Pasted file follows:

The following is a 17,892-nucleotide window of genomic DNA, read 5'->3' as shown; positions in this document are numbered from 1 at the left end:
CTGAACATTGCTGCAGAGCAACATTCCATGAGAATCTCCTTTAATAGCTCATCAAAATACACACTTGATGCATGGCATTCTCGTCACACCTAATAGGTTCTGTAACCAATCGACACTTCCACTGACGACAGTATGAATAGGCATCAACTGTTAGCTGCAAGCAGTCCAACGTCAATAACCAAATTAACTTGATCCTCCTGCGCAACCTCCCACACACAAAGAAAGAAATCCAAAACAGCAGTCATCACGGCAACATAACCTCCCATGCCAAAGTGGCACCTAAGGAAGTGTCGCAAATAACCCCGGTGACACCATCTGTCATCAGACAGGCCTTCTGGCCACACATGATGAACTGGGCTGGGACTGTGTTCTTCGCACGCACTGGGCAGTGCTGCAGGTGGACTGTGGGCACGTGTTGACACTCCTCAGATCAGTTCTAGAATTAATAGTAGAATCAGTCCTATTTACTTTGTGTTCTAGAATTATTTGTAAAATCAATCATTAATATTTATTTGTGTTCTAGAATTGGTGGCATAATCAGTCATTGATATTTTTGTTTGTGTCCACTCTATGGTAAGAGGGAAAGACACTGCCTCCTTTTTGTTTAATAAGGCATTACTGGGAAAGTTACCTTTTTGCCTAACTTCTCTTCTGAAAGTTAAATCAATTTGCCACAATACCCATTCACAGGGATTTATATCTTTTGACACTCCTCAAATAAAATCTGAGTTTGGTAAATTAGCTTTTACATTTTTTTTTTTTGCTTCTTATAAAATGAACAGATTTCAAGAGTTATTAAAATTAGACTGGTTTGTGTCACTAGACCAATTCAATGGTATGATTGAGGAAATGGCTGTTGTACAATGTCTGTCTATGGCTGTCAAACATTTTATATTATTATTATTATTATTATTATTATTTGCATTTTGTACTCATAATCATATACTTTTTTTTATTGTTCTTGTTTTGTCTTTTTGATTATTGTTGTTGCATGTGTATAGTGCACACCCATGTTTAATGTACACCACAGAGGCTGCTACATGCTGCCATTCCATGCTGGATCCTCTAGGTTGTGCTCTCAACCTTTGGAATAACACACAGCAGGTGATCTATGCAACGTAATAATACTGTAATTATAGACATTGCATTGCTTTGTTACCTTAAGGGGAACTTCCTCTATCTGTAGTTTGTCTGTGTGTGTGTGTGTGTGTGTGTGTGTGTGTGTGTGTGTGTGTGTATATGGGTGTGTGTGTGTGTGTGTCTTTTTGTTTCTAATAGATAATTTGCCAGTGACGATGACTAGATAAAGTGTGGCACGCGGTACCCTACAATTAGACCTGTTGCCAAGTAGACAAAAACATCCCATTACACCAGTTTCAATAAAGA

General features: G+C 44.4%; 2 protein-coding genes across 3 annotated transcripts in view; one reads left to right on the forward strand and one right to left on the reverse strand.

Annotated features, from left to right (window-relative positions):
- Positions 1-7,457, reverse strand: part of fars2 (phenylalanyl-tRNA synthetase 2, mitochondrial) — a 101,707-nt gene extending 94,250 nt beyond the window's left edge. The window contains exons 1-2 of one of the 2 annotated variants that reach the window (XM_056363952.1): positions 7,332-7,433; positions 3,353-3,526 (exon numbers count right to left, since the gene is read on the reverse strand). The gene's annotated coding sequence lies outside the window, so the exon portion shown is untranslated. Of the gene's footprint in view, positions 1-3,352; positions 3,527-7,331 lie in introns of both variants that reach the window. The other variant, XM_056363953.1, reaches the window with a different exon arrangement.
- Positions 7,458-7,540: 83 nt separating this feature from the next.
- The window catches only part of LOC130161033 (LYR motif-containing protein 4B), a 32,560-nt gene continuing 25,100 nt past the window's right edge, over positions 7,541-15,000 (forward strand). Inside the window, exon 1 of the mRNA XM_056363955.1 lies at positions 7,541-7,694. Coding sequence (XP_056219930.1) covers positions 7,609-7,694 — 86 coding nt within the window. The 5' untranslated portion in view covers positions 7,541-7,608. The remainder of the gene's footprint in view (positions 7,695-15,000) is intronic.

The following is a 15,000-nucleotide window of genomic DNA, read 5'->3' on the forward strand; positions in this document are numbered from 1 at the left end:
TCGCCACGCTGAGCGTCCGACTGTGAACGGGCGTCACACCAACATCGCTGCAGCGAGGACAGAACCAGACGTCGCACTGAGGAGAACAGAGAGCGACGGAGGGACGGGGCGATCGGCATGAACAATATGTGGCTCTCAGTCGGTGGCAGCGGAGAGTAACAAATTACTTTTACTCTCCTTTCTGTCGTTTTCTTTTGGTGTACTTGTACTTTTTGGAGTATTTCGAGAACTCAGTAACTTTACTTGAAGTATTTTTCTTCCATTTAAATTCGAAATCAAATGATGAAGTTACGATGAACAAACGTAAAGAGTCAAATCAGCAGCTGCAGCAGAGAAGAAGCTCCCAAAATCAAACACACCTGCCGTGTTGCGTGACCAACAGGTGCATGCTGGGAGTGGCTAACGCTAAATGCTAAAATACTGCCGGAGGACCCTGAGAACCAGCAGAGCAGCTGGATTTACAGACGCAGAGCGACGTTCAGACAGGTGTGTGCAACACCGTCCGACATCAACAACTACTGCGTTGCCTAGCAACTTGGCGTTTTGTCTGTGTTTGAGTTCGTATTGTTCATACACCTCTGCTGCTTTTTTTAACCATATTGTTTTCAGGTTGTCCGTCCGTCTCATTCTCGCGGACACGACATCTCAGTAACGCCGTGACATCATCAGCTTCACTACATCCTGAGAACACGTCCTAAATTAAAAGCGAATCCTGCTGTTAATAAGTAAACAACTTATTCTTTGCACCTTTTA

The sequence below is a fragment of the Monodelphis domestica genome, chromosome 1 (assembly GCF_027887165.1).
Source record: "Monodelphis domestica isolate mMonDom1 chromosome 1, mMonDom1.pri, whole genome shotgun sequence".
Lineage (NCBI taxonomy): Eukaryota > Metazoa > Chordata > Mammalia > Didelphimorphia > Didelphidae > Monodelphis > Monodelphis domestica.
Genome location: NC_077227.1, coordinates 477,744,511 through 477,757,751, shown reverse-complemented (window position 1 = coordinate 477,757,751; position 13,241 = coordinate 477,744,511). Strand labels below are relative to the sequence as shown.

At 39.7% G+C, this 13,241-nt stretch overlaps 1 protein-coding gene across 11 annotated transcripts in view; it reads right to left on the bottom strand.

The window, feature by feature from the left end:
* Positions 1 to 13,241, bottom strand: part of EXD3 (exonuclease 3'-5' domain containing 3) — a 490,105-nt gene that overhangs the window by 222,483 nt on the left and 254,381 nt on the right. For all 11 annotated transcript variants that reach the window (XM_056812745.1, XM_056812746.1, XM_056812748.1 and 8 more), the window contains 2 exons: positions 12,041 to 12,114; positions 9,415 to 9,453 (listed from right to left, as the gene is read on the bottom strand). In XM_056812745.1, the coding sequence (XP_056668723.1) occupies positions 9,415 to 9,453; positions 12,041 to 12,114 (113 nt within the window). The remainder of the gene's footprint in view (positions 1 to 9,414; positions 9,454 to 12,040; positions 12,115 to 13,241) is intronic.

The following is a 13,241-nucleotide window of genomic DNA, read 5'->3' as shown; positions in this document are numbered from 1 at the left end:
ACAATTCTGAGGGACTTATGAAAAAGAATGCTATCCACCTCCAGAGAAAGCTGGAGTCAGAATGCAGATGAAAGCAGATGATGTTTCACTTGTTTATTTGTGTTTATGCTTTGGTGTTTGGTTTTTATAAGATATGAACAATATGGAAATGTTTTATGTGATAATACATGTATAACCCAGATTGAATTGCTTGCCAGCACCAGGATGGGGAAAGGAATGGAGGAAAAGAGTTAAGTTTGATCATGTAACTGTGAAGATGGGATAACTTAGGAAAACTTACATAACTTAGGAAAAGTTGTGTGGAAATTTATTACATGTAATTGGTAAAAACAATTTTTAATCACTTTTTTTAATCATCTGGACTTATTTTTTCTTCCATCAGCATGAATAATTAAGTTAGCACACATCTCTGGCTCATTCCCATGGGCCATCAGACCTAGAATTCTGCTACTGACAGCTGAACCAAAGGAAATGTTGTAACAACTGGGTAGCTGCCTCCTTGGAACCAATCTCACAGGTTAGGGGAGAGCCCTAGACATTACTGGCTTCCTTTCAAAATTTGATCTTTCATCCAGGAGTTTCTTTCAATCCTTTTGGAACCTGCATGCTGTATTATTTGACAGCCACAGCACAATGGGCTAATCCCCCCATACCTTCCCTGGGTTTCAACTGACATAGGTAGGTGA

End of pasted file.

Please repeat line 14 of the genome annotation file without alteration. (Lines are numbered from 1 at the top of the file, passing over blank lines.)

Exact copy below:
At 39.7% G+C, this 13,241-nt stretch overlaps 1 protein-coding gene across 11 annotated transcripts in view; it reads right to left on the bottom strand.